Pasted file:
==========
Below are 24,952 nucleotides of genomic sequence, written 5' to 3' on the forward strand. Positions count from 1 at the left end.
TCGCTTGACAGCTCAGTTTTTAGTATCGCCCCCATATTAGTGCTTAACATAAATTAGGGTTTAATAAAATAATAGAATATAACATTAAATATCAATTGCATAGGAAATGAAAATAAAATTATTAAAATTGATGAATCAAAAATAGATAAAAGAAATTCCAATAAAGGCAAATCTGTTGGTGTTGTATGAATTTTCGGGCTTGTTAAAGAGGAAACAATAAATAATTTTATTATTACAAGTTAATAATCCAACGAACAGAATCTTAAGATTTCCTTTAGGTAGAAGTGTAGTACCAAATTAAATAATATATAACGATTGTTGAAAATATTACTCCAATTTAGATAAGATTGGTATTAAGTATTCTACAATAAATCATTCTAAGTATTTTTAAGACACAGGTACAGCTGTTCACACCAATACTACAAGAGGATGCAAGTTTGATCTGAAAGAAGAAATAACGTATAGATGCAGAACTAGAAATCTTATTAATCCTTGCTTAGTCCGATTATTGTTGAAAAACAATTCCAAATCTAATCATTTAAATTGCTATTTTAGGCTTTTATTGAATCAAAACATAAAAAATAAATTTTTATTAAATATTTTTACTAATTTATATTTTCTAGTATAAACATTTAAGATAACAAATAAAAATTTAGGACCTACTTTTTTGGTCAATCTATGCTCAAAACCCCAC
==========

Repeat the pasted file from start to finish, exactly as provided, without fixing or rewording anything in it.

Below are 24,952 nucleotides of genomic sequence, written 5' to 3' on the forward strand. Positions count from 1 at the left end.
TCGCTTGACAGCTCAGTTTTTAGTATCGCCCCCATATTAGTGCTTAACATAAATTAGGGTTTAATAAAATAATAGAATATAACATTAAATATCAATTGCATAGGAAATGAAAATAAAATTATTAAAATTGATGAATCAAAAATAGATAAAAGAAATTCCAATAAAGGCAAATCTGTTGGTGTTGTATGAATTTTCGGGCTTGTTAAAGAGGAAACAATAAATAATTTTATTATTACAAGTTAATAATCCAACGAACAGAATCTTAAGATTTCCTTTAGGTAGAAGTGTAGTACCAAATTAAATAATATATAACGATTGTTGAAAATATTACTCCAATTTAGATAAGATTGGTATTAAGTATTCTACAATAAATCATTCTAAGTATTTTTAAGACACAGGTACAGCTGTTCACACCAATACTACAAGAGGATGCAAGTTTGATCTGAAAGAAGAAATAACGTATAGATGCAGAACTAGAAATCTTATTAATCCTTGCTTAGTCCGATTATTGTTGAAAAACAATTCCAAATCTAATCATTTAAATTGCTATTTTAGGCTTTTATTGAATCAAAACATAAAAAATAAATTTTTATTAAATATTTTTACTAATTTATATTTTCTAGTATAAACATTTAAGATAACAAATAAAAATTTAGGACCTACTTTTTTGGTCAATCTATGCTCAAAACCCCAC